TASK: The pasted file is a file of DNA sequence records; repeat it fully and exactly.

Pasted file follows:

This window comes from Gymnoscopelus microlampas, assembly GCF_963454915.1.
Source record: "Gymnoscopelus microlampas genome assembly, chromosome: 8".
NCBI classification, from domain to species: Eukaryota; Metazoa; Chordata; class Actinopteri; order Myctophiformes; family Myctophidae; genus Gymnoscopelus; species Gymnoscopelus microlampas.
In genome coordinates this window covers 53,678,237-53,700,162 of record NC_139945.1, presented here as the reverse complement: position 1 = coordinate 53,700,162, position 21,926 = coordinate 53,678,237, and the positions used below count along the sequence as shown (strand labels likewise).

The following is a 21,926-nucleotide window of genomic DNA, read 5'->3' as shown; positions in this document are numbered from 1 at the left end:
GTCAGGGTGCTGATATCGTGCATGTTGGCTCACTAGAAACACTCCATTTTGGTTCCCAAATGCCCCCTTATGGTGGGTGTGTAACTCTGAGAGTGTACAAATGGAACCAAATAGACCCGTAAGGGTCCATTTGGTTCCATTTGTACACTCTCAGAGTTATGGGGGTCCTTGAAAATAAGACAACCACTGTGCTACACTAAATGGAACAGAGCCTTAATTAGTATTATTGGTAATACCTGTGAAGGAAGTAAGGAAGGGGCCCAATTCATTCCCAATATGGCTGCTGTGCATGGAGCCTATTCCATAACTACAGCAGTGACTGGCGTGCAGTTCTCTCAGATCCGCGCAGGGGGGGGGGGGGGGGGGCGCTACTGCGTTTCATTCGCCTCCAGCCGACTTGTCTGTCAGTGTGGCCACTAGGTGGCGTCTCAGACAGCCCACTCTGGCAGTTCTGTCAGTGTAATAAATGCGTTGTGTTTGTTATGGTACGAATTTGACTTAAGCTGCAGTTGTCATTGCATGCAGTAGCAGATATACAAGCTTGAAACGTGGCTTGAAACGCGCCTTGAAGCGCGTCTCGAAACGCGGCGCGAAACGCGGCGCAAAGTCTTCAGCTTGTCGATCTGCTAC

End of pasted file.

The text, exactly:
This window comes from Gymnoscopelus microlampas, assembly GCF_963454915.1.
Source record: "Gymnoscopelus microlampas genome assembly, chromosome: 8".
NCBI classification, from domain to species: Eukaryota; Metazoa; Chordata; class Actinopteri; order Myctophiformes; family Myctophidae; genus Gymnoscopelus; species Gymnoscopelus microlampas.
In genome coordinates this window covers 53,678,237-53,700,162 of record NC_139945.1, presented here as the reverse complement: position 1 = coordinate 53,700,162, position 21,926 = coordinate 53,678,237, and the positions used below count along the sequence as shown (strand labels likewise).

The following is a 21,926-nucleotide window of genomic DNA, read 5'->3' as shown; positions in this document are numbered from 1 at the left end:
GTCAGGGTGCTGATATCGTGCATGTTGGCTCACTAGAAACACTCCATTTTGGTTCCCAAATGCCCCCTTATGGTGGGTGTGTAACTCTGAGAGTGTACAAATGGAACCAAATAGACCCGTAAGGGTCCATTTGGTTCCATTTGTACACTCTCAGAGTTATGGGGGTCCTTGAAAATAAGACAACCACTGTGCTACACTAAATGGAACAGAGCCTTAATTAGTATTATTGGTAATACCTGTGAAGGAAGTAAGGAAGGGGCCCAATTCATTCCCAATATGGCTGCTGTGCATGGAGCCTATTCCATAACTACAGCAGTGACTGGCGTGCAGTTCTCTCAGATCCGCGCAGGGGGGGGGGGGGGGGGGCGCTACTGCGTTTCATTCGCCTCCAGCCGACTTGTCTGTCAGTGTGGCCACTAGGTGGCGTCTCAGACAGCCCACTCTGGCAGTTCTGTCAGTGTAATAAATGCGTTGTGTTTGTTATGGTACGAATTTGACTTAAGCTGCAGTTGTCATTGCATGCAGTAGCAGATATACAAGCTTGAAACGTGGCTTGAAACGCGCCTTGAAGCGCGTCTCGAAACGCGGCGCGAAACGCGGCGCAAAGTCTTCAGCTTGTCGATCTGCTAC